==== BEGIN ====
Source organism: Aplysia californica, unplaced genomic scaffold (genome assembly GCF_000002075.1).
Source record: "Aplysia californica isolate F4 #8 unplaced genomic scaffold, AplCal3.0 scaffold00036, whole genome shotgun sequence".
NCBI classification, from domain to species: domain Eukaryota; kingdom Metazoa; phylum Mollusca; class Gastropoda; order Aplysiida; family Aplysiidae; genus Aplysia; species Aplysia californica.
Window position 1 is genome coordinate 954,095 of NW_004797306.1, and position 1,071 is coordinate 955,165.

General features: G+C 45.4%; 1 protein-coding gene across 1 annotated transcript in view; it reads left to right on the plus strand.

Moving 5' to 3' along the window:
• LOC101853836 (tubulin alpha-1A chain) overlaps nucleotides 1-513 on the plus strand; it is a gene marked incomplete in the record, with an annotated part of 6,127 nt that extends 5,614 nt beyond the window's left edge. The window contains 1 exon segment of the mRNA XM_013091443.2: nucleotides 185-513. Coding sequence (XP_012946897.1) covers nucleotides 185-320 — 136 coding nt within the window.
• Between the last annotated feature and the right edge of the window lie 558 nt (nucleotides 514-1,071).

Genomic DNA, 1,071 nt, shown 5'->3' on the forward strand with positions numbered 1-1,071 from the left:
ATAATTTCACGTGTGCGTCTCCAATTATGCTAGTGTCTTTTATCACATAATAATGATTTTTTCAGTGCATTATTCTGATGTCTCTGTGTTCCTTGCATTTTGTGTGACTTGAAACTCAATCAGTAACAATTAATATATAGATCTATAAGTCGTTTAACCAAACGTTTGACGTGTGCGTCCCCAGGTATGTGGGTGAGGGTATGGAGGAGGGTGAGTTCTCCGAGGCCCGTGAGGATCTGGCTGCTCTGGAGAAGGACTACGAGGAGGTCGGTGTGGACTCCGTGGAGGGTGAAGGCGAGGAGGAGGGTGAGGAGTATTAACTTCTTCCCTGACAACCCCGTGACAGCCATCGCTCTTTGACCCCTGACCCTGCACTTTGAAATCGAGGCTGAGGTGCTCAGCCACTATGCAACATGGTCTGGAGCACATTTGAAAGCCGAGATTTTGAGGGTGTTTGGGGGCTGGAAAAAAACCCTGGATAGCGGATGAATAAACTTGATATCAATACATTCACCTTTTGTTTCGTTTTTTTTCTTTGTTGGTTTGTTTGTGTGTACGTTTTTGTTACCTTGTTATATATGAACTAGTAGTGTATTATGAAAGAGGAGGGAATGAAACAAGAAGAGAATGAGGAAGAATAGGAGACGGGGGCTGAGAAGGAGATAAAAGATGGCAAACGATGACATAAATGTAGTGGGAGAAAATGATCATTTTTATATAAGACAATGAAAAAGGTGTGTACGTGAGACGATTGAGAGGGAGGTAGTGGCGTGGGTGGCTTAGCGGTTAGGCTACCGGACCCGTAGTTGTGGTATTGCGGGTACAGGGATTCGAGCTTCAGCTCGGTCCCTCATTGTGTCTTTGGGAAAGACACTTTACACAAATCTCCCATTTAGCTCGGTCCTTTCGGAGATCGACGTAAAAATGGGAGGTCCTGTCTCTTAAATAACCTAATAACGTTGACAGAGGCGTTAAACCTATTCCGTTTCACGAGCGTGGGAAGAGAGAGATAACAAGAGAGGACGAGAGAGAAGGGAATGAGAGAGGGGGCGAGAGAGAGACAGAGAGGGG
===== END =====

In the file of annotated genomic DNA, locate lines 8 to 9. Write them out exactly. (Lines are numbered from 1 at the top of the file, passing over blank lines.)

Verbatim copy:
• Between the last annotated feature and the right edge of the window lie 558 nt (nucleotides 514-1,071).

Genomic DNA, 1,071 nt, shown 5'->3' on the forward strand with positions numbered 1-1,071 from the left: